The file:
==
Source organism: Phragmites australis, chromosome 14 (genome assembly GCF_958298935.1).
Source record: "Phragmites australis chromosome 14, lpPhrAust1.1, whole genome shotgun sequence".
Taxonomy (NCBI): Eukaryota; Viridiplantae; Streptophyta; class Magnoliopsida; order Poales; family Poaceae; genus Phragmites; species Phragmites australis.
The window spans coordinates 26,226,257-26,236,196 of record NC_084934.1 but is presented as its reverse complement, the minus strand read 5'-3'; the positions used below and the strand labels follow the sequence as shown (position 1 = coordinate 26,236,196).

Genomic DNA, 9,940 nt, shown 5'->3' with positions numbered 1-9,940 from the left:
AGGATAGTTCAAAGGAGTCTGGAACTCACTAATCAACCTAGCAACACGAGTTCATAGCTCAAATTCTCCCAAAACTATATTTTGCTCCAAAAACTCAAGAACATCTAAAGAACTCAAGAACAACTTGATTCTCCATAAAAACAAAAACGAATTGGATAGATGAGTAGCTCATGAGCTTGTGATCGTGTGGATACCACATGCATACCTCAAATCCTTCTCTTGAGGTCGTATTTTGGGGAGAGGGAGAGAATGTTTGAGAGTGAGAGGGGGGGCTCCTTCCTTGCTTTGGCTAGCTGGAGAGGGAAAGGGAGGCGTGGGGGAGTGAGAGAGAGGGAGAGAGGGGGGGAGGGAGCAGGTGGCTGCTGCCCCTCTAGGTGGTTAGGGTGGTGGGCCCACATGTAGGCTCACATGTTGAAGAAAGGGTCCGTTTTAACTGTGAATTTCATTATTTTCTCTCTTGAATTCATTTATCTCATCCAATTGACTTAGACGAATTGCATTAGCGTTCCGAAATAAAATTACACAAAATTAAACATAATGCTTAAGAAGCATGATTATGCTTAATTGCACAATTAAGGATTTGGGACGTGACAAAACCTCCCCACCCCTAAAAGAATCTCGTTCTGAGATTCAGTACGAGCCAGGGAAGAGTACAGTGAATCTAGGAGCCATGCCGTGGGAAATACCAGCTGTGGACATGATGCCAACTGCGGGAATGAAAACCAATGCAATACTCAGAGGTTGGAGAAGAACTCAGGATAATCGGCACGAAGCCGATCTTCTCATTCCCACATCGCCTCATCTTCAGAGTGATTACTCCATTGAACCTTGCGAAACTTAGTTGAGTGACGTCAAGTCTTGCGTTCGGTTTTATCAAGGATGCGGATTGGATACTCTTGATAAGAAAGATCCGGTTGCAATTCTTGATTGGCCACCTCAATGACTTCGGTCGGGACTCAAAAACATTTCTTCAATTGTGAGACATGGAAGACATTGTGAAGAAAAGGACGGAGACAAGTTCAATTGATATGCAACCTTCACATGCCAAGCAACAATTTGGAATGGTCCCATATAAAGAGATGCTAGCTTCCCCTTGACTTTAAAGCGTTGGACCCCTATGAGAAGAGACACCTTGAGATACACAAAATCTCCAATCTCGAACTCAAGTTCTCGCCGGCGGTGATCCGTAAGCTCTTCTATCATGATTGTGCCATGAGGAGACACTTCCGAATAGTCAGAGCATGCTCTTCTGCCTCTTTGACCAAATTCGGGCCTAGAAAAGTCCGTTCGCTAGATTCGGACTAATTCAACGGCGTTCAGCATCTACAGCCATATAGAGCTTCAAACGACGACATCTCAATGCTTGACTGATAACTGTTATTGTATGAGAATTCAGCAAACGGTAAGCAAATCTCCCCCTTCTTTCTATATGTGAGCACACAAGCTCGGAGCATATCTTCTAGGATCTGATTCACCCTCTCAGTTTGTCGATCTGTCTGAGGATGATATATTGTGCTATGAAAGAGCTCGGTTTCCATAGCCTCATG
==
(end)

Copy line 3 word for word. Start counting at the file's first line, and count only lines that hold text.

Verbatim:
Taxonomy (NCBI): Eukaryota; Viridiplantae; Streptophyta; class Magnoliopsida; order Poales; family Poaceae; genus Phragmites; species Phragmites australis.